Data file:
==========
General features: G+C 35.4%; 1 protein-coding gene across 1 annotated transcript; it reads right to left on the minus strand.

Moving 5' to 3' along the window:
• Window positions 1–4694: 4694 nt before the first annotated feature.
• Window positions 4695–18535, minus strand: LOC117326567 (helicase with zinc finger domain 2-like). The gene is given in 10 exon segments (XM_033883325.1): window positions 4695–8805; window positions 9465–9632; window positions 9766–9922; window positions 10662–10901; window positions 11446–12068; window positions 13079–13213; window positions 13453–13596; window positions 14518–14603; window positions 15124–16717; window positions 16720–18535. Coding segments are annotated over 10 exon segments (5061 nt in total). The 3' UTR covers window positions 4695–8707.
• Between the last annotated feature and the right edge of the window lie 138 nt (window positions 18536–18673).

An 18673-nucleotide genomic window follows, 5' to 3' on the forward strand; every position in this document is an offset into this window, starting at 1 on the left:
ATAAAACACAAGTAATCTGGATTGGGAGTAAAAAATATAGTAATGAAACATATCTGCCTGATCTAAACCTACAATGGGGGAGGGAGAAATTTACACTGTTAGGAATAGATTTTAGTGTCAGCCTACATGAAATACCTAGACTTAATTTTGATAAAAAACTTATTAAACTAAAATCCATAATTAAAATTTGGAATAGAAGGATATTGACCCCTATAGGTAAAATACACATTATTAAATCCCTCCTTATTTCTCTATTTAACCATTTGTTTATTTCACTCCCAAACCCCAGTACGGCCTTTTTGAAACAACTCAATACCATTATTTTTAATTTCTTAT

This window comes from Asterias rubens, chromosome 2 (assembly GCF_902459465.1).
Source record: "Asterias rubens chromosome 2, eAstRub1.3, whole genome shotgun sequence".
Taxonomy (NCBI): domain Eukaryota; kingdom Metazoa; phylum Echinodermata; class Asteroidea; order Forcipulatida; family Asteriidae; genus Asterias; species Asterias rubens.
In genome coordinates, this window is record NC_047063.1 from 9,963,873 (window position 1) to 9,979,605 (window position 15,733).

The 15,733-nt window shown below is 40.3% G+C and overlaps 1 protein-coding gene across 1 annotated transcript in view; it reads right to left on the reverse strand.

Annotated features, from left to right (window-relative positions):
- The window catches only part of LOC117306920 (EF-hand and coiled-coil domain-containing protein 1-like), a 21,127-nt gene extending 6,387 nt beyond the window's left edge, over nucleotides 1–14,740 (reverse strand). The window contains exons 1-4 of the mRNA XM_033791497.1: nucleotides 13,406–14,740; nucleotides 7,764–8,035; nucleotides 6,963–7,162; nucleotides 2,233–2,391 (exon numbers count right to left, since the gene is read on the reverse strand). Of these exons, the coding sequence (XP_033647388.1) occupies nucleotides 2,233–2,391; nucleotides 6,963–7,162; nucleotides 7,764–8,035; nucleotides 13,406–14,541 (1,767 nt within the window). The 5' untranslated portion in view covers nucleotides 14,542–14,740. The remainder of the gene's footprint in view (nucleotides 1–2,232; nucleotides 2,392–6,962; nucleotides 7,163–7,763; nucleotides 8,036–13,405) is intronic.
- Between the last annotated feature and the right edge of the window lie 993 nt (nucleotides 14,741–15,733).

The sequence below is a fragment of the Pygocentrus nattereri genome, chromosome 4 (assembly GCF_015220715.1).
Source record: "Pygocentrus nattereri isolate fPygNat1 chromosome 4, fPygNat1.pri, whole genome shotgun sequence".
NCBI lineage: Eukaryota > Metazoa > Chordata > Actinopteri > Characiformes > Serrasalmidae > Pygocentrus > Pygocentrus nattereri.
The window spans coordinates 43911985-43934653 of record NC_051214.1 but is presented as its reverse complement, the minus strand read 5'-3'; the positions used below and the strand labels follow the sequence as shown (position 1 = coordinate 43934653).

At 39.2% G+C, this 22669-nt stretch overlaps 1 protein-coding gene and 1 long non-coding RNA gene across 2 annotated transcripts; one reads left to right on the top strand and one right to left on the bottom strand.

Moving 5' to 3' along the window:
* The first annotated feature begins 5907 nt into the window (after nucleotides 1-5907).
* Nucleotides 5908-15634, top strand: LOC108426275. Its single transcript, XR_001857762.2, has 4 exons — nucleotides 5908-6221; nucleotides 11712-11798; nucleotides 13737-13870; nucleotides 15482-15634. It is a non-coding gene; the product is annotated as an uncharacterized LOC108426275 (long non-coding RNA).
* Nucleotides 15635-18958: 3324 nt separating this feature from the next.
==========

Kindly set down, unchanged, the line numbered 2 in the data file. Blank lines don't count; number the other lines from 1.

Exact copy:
Moving 5' to 3' along the window: